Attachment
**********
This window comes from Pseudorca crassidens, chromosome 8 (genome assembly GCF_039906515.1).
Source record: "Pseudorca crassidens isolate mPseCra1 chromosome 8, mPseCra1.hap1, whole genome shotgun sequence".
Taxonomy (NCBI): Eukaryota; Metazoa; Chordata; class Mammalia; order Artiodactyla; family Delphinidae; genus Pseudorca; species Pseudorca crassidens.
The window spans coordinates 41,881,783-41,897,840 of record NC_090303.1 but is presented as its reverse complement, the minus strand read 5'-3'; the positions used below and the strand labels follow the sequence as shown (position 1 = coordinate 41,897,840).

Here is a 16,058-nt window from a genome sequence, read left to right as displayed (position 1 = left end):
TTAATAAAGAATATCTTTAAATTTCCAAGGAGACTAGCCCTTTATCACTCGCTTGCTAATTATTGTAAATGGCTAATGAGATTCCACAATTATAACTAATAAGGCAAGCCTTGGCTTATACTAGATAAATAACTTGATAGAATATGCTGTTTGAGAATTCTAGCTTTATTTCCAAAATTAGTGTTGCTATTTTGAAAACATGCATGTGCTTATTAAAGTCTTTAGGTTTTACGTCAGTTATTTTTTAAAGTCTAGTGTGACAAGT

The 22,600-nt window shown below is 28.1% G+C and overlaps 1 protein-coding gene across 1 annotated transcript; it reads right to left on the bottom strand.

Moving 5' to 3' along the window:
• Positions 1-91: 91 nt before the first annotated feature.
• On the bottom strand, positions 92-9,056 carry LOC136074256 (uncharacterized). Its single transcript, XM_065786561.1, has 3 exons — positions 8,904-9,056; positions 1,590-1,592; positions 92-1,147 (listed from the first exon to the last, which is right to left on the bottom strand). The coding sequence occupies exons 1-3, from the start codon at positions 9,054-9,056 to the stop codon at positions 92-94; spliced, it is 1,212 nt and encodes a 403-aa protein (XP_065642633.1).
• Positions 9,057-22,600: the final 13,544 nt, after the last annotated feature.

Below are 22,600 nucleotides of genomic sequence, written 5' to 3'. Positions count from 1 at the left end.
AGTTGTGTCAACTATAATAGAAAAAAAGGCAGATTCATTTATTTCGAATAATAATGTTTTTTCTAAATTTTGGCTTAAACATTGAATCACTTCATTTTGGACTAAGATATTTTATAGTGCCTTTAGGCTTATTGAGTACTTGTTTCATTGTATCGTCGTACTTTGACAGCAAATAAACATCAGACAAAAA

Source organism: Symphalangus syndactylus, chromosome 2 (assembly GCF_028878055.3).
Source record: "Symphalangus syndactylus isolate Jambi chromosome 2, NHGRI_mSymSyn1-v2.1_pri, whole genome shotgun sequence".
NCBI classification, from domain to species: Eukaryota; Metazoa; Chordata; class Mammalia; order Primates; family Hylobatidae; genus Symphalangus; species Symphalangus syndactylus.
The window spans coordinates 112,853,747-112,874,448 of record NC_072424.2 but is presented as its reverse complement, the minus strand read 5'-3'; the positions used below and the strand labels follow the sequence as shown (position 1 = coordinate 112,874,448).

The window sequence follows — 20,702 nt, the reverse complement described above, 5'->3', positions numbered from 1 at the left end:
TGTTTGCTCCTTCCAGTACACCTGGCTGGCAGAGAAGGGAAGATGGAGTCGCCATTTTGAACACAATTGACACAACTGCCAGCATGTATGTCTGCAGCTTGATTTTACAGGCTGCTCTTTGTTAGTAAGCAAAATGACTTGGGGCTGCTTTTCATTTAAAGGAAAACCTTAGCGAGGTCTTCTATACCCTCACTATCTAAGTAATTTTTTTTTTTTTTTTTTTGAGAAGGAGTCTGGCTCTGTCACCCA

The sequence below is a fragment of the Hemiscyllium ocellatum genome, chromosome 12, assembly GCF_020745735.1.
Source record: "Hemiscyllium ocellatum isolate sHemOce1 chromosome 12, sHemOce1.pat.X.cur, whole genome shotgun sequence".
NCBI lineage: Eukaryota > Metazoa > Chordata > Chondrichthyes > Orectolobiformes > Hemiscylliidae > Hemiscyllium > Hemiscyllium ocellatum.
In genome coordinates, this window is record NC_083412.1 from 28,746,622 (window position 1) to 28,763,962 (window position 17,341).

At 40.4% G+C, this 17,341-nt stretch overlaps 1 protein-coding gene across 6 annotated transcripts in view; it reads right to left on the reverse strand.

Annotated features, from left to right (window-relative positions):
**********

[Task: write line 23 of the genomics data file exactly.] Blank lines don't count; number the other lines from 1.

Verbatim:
In genome coordinates, this window is record NC_083412.1 from 28,746,622 (window position 1) to 28,763,962 (window position 17,341).